C4SS has teamed up with the Distro of the Libertarian Left. The Distro produces and distribute zines and booklets on anarchism, market anarchist theory, counter-economics, and other movements for liberation. For every copy of Emma Goldman’s “Minorities versus Majorities” that you purchase through the Distro, C4SS will receive a percentage. Support C4SS with Emma Goldman’s “Minorities versus Majorities”!

$1.00 for the first copy. $0.60 for every additional copy.

This provocative essay on the compacting function of majority-rules politics, and the importance and creative role of minority ideas, unpopular actions and individual dissent, began as a lecture on Emma Goldman’s speaking tours; in 1910 she incorporated it into her collection of essays, Anarchism and Other Essays (Mother Earth Publishing Association). In the Preface of the collection, Goldman wrote of this essay, “No doubt, I shall be excommunicated as an enemy of the people, because I repudiate the mass as a creative factor. I shall prefer that rather than be guilty of the demagogic platitudes so commonly in vogue as a bait for the people. . . . My lack of faith in the majority is dictated by my faith in the potentialities of the individual. Only when the latter becomes free to choose his associates for a common purpose, can we hope for order and equality out of this world of chaos and inequality. . .” (50­–51).

“The oft repeated slogan of our time is that ours is an era of individualism, of the minority. Only those who do not probe beneath the surface have been led to entertain this view. Have not the few accumulated the wealth of the world? Are they not the masters, the absolute kings of the situation? Their success, however, is due not to individualism, but to the inertia . . . of the mass. . . . As to individualism, at no time in human history did it have less chance of expression, less opportunity to assert itself in a normal, healthy manner. . . .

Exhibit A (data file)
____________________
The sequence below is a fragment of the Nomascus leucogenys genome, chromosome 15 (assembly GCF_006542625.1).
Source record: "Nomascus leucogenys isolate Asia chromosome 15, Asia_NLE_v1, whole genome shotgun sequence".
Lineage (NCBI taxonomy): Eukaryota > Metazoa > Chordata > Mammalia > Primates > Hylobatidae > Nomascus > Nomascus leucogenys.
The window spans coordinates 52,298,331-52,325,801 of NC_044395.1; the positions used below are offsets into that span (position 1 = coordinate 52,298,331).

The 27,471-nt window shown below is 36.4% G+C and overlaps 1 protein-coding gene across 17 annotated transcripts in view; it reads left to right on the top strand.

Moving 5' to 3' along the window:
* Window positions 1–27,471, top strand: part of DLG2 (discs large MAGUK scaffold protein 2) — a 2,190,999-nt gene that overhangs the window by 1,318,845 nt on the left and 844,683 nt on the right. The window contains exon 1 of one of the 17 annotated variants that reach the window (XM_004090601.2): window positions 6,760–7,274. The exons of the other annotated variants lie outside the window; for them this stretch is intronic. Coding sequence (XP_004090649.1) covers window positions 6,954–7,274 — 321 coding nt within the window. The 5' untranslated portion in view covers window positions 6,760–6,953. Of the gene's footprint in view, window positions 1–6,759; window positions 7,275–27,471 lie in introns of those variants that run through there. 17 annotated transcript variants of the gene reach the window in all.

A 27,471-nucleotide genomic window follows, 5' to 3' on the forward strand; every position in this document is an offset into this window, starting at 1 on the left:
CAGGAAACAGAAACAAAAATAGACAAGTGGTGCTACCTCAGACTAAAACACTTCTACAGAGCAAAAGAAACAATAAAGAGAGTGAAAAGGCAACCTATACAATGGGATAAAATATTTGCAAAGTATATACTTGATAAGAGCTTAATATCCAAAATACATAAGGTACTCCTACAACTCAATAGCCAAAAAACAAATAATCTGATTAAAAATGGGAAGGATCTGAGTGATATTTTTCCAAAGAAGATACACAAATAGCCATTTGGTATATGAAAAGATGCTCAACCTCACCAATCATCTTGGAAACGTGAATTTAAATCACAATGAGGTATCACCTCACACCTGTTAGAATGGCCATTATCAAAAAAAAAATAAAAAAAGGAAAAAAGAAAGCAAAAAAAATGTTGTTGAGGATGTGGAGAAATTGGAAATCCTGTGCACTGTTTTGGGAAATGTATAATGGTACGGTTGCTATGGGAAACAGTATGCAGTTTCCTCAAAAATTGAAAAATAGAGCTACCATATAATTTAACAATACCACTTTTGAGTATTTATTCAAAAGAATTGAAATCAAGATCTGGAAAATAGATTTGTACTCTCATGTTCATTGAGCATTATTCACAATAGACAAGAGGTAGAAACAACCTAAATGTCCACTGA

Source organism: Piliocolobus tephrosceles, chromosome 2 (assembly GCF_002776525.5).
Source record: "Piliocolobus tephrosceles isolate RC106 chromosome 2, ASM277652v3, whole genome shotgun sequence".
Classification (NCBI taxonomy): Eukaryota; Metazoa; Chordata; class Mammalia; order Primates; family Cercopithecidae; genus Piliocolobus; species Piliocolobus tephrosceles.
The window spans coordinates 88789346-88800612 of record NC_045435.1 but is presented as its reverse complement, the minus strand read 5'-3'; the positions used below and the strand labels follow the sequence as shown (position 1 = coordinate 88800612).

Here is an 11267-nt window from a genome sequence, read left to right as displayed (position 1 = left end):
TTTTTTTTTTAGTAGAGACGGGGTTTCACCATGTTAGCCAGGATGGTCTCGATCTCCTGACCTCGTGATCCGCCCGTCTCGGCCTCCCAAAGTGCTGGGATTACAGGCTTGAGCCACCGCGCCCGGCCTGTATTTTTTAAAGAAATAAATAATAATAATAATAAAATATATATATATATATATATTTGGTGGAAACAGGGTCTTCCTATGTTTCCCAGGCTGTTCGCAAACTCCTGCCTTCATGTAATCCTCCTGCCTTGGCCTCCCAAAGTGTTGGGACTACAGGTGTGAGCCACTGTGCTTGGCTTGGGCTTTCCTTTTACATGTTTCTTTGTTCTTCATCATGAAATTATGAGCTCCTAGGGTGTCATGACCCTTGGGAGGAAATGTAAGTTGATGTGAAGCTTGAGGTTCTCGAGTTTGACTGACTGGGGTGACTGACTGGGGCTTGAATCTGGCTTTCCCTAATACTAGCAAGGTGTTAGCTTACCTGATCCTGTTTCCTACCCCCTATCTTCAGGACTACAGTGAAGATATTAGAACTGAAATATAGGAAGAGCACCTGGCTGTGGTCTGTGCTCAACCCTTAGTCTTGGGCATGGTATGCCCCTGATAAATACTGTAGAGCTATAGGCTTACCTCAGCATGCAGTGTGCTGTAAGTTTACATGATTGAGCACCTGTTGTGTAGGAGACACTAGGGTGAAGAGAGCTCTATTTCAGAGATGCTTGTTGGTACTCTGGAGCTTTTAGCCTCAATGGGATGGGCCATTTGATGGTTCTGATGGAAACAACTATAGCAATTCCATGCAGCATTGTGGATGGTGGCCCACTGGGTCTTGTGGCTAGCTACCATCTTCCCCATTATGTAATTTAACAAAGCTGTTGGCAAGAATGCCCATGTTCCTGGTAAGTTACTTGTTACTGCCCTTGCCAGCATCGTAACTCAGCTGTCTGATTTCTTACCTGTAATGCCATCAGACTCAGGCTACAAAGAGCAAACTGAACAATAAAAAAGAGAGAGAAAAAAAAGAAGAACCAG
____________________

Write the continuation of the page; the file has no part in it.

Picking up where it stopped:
“Not because I do not feel with the oppressed, the disinherited of the earth; not because I do not know the shame, the horror, the indignity of the lives the people lead, do I repudiate the majority as a creative force for good. Oh, no, no! But because I know so well that as a compact mass it has never stood for justice or equality. It has suppressed the human voice, subdued the human spirit, chained the human body. . . . As a mass it will always be the annihilator of individuality, of free initiative, of originality. I therefore believe with Emerson that ‘the masses are crude, lame, pernicious in their demands and influence, and need not to be flattered, but to be schooled. I wish not to concede anything to them, but to drill, divide, and break them up, and draw individuals out of them. . . .’ In other words, the living, vital truth of social and economic well-being will be­come a reality only through the zeal, courage, the non-com­prom­is­ing determination of intelligent minorities, and not through the mass.”